- Would mandate a 30-day cooling-off period for Issuer Rule 10b5-1 share repurchase plans and a 120-day cooling-off period for director and Section 16 officer plans
- Would require quarterly disclosure by issuers of the adoption, modification, or termination of Rule 10b5-1 plans and other trading arrangements by issuers, directors and Section 16 officers
- Would require gifts by insiders to be reported on Form 4
On December 15, 2021, the U.S. Securities and Exchange Commission (SEC) proposed an amendment to Rule 10b5-1(c)(1) under Securities Exchange Act of 1934 (Exchange Act) and proposed several enhancements to its disclosure rules regarding Rule 10b5-1 trading arrangements, equity grants and material nonpublic information, and issuer insider trading policies and procedures. Companies likely will find certain aspects of the proposals to be objectionable. Because the comment period on the proposals ends in a mere 45 days after publication in the Federal Register, companies should not delay in reviewing and evaluating the proposed amendments.
The following summary is principally taken from the SEC’s fact sheet on the proposals. The SEC’s proposing release, which includes the full text of the proposed amendments, is available here.
Proposed Amendments to Rule 10b5-1
The proposed amendments would add new conditions to the availability of the Rule 10b5- 1(c)(1) affirmative defense to insider trading liability, including:
- 10b5-1 trading arrangements entered into by corporate officers or directors must include a 120-day cooling-off period before any trading can commence under the trading arrangement after its adoption, including adoption of a modified trading arrangement;
- 10b5-1 trading arrangements entered into by issuers must include a 30-day cooling-off period before any trading can commence under the trading arrangement after its adoption, including adoption of a modified trading arrangement;
- Officers and directors must certify that they are not aware of material nonpublic information about the issuer or the security when adopting a new or modified trading arrangement;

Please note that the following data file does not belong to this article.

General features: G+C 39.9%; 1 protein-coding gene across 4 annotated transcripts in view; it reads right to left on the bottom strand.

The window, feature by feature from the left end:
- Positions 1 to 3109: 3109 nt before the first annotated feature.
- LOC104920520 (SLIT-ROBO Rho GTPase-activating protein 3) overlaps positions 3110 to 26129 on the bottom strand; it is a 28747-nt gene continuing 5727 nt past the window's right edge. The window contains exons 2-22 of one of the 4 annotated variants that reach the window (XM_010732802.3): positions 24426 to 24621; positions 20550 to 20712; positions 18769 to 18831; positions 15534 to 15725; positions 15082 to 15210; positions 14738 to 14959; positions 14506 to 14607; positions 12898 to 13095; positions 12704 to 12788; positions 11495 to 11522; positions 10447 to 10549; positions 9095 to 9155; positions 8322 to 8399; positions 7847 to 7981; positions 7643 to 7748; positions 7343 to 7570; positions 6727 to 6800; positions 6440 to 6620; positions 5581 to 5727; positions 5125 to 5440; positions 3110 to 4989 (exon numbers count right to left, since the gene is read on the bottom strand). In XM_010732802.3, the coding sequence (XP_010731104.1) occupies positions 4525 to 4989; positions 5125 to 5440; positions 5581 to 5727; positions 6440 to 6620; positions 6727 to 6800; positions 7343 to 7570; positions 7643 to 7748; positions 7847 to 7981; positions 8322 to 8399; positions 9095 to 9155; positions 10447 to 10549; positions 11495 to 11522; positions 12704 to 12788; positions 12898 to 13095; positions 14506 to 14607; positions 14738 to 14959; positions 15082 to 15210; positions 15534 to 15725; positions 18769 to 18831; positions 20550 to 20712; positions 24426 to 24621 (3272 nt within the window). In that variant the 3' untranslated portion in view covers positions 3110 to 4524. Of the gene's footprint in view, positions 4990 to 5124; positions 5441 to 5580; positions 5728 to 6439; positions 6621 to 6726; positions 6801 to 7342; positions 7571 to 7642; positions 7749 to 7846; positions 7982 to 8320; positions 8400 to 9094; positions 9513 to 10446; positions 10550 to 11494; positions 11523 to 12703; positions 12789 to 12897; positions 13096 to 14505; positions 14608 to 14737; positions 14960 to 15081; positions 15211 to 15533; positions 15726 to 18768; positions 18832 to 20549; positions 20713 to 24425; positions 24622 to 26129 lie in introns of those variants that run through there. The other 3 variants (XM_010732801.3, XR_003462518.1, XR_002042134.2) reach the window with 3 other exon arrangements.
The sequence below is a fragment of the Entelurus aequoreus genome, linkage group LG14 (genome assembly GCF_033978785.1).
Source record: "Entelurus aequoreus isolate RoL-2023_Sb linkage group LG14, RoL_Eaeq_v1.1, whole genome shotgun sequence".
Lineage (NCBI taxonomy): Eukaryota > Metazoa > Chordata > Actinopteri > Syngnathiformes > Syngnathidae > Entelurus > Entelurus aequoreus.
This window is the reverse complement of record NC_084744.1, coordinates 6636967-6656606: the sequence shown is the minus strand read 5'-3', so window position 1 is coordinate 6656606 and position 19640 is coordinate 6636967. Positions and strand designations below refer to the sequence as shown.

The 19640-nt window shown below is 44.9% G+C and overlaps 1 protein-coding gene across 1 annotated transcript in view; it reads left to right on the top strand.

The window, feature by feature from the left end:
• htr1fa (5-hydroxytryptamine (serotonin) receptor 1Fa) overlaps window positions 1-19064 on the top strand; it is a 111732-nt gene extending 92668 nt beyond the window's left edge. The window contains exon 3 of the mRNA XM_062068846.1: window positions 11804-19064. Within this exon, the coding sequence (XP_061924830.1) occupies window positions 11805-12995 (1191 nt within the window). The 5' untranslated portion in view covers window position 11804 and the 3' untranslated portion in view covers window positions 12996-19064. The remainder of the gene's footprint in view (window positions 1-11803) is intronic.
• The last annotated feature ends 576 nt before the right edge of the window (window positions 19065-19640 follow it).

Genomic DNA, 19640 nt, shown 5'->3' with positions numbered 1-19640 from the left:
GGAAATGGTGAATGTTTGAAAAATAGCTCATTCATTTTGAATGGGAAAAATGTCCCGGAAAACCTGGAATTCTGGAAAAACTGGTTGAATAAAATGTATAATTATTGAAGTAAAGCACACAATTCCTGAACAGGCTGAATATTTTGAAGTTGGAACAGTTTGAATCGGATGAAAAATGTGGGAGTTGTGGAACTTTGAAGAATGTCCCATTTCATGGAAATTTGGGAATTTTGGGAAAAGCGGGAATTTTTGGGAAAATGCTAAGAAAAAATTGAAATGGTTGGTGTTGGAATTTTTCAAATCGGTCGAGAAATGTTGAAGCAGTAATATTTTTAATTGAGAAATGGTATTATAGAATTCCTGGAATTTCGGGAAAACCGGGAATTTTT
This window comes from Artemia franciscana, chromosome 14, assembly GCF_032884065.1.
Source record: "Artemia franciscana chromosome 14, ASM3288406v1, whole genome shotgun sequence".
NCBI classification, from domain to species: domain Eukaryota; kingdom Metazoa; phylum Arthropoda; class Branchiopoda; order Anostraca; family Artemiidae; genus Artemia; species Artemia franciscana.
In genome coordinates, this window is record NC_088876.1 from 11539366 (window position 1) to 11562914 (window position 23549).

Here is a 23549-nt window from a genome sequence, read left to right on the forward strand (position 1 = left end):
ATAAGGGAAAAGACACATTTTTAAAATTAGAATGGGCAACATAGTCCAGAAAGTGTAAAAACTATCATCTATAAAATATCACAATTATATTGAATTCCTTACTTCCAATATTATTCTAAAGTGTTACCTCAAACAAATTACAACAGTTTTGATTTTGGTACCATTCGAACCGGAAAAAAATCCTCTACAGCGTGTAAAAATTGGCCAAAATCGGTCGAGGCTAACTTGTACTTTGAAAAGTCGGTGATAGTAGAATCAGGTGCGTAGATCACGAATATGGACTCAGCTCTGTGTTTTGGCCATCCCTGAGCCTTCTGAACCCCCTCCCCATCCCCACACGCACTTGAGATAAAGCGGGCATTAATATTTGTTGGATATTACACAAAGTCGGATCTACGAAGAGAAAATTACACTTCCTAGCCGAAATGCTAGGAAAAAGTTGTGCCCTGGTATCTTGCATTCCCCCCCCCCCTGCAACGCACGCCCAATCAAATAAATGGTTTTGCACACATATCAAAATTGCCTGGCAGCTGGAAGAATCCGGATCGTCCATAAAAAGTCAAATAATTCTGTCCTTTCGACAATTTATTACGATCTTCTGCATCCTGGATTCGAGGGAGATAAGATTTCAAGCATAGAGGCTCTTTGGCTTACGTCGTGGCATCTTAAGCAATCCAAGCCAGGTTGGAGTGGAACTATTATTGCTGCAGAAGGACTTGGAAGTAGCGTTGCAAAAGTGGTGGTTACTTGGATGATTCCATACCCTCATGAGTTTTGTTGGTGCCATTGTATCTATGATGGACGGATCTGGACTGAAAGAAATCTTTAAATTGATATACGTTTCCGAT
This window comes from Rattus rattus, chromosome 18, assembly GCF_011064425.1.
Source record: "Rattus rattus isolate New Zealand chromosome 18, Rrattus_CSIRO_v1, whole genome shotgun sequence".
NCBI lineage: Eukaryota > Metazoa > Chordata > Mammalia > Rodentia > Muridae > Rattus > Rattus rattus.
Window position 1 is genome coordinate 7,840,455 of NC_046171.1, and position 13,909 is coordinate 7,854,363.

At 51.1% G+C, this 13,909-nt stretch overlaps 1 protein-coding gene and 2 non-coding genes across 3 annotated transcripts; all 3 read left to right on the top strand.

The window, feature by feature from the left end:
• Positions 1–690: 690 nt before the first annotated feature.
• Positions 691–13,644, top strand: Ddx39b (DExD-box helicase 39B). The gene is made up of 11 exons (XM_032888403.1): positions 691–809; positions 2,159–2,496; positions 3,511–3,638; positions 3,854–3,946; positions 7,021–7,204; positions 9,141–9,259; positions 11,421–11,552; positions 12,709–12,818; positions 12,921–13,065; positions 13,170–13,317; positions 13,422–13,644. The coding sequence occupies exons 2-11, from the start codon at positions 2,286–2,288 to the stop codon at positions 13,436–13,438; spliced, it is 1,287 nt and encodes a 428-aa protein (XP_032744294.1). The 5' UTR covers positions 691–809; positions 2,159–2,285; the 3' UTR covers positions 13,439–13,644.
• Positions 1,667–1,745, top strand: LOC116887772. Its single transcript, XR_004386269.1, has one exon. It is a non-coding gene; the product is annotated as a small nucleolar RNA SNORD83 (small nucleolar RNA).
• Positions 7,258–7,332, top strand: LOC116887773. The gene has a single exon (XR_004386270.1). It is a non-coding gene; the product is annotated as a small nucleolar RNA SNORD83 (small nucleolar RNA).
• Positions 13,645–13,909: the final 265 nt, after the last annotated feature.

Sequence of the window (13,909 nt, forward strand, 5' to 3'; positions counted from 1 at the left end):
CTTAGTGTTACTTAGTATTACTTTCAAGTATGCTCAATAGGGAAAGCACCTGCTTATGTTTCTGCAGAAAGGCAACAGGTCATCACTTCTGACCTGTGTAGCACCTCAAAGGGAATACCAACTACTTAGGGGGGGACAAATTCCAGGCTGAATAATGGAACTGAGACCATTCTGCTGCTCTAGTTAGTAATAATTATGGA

- The affirmative defense under Rule 10b5-1(c)(1) does not apply to multiple overlapping Rule 10b5-1 trading arrangements for open market trades in the same class of securities;
- 10b5-1 trading arrangements to execute a single trade are limited to one plan per 12-month period; and
- 10b5-1 trading arrangements must be entered into and operated in good faith.
The proposed rules would require enhanced disclosure regarding Rule 10b5-1 trading arrangements, option grants and issuer insider trading policies and procedures, including:
- A requirement for an issuer to disclose in its annual reports whether or not (and if not, why not) the issuer has adopted insider trading policies and procedures. Additionally, issuers would be required to disclose their insider trading policies and procedures, if they have adopted such policies and procedures;
- A requirement for an issuer to disclose in its annual reports its option grant policies and practices, and to provide tabular disclosure showing grants made within 14 days of the release of material nonpublic information and the market price of the underlying securities on the trading day before and after the release of such information;
- A requirement for an issuer to disclose quarterly the adoption, modification, or termination of Rule 10b5‑1 trading arrangements and other trading arrangements by directors, officers and issuers, and the terms of such trading arrangements (e.g., the duration and aggregate amount of securities to be sold or purchased); and
- A requirement that Section 16 officers and directors disclose by checking a box on Forms 4 and 5 whether a reported transaction was made pursuant to a 10b5-1(c) trading arrangement.
Finally, the proposed amendments would require corporate insiders subject to the reporting requirements of Exchange Act Section 16 to disclose promptly bona fide gifts of securities on Form 4.
Cost of Proposed Rules
The SEC proposing release discusses a variety of benefits, costs and alternatives to the proposed rules if adopted. For example, the SEC observes that “all else equal, the proposed conditions on the use of Rule 10b5-1 plans would make it more complicated for insiders and companies to sell or buy shares under such plans.” “The proposed conditions . . . could result in decreased liquidity of the insider’s holdings, including reduced ability to meet unanticipated liquidity needs (such as emergency or unplanned expenses), as well as potential constraints on portfolio rebalancing and achieving optimal portfolio diversification and tax treatment. Greater difficulty of selling shares under Rule 10b5-1 plans would impose illiquidity costs on insiders and potentially reduce the value of their compensation.” For issuers, “the proposed 30-day cooling-off period could decrease a company’s flexibility in implementing and modifying Rule 10b5-1 plans.” “The costs of the proposed amendments could result in an inefficient decrease in repurchases.”
Related SEC Proposed Rule Making
Companies should be aware that on the same day by means of a separate rulemaking, the SEC proposed rules that, among other things, would require next day reporting by companies of share repurchases on a proposed Form SR and require new periodic enhanced disclosures. We discuss these proposals here.